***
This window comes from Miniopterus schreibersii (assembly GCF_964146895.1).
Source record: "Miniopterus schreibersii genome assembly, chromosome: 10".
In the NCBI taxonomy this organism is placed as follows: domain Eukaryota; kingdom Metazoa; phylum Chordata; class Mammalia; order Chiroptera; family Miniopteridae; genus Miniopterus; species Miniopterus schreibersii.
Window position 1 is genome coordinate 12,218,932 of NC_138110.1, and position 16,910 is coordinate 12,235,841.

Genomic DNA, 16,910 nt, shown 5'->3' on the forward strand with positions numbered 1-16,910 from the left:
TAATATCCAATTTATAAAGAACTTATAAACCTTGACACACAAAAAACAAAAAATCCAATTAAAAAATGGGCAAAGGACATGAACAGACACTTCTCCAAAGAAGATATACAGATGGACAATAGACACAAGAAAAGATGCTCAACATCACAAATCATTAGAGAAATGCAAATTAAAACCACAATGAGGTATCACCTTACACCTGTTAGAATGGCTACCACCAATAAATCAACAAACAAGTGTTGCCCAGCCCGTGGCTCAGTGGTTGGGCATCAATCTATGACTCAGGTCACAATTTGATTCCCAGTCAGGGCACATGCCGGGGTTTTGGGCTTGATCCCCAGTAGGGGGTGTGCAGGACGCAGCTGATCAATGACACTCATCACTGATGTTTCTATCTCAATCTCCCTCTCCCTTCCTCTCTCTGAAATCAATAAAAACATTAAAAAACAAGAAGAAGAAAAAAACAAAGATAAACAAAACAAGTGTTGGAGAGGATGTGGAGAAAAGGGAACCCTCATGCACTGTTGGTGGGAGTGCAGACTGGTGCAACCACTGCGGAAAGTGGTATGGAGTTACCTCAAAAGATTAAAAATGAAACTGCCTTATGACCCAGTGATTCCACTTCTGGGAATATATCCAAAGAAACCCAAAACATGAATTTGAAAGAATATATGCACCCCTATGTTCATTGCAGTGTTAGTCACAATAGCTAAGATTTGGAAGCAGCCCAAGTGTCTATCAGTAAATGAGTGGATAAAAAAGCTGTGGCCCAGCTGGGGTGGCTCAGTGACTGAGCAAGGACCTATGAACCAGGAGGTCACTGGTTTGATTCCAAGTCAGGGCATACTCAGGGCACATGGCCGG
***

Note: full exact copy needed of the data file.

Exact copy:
This window comes from Miniopterus schreibersii (assembly GCF_964146895.1).
Source record: "Miniopterus schreibersii genome assembly, chromosome: 10".
In the NCBI taxonomy this organism is placed as follows: domain Eukaryota; kingdom Metazoa; phylum Chordata; class Mammalia; order Chiroptera; family Miniopteridae; genus Miniopterus; species Miniopterus schreibersii.
Window position 1 is genome coordinate 12,218,932 of NC_138110.1, and position 16,910 is coordinate 12,235,841.

Genomic DNA, 16,910 nt, shown 5'->3' on the forward strand with positions numbered 1-16,910 from the left:
TAATATCCAATTTATAAAGAACTTATAAACCTTGACACACAAAAAACAAAAAATCCAATTAAAAAATGGGCAAAGGACATGAACAGACACTTCTCCAAAGAAGATATACAGATGGACAATAGACACAAGAAAAGATGCTCAACATCACAAATCATTAGAGAAATGCAAATTAAAACCACAATGAGGTATCACCTTACACCTGTTAGAATGGCTACCACCAATAAATCAACAAACAAGTGTTGCCCAGCCCGTGGCTCAGTGGTTGGGCATCAATCTATGACTCAGGTCACAATTTGATTCCCAGTCAGGGCACATGCCGGGGTTTTGGGCTTGATCCCCAGTAGGGGGTGTGCAGGACGCAGCTGATCAATGACACTCATCACTGATGTTTCTATCTCAATCTCCCTCTCCCTTCCTCTCTCTGAAATCAATAAAAACATTAAAAAACAAGAAGAAGAAAAAAACAAAGATAAACAAAACAAGTGTTGGAGAGGATGTGGAGAAAAGGGAACCCTCATGCACTGTTGGTGGGAGTGCAGACTGGTGCAACCACTGCGGAAAGTGGTATGGAGTTACCTCAAAAGATTAAAAATGAAACTGCCTTATGACCCAGTGATTCCACTTCTGGGAATATATCCAAAGAAACCCAAAACATGAATTTGAAAGAATATATGCACCCCTATGTTCATTGCAGTGTTAGTCACAATAGCTAAGATTTGGAAGCAGCCCAAGTGTCTATCAGTAAATGAGTGGATAAAAAAGCTGTGGCCCAGCTGGGGTGGCTCAGTGACTGAGCAAGGACCTATGAACCAGGAGGTCACTGGTTTGATTCCAAGTCAGGGCATACTCAGGGCACATGGCCGG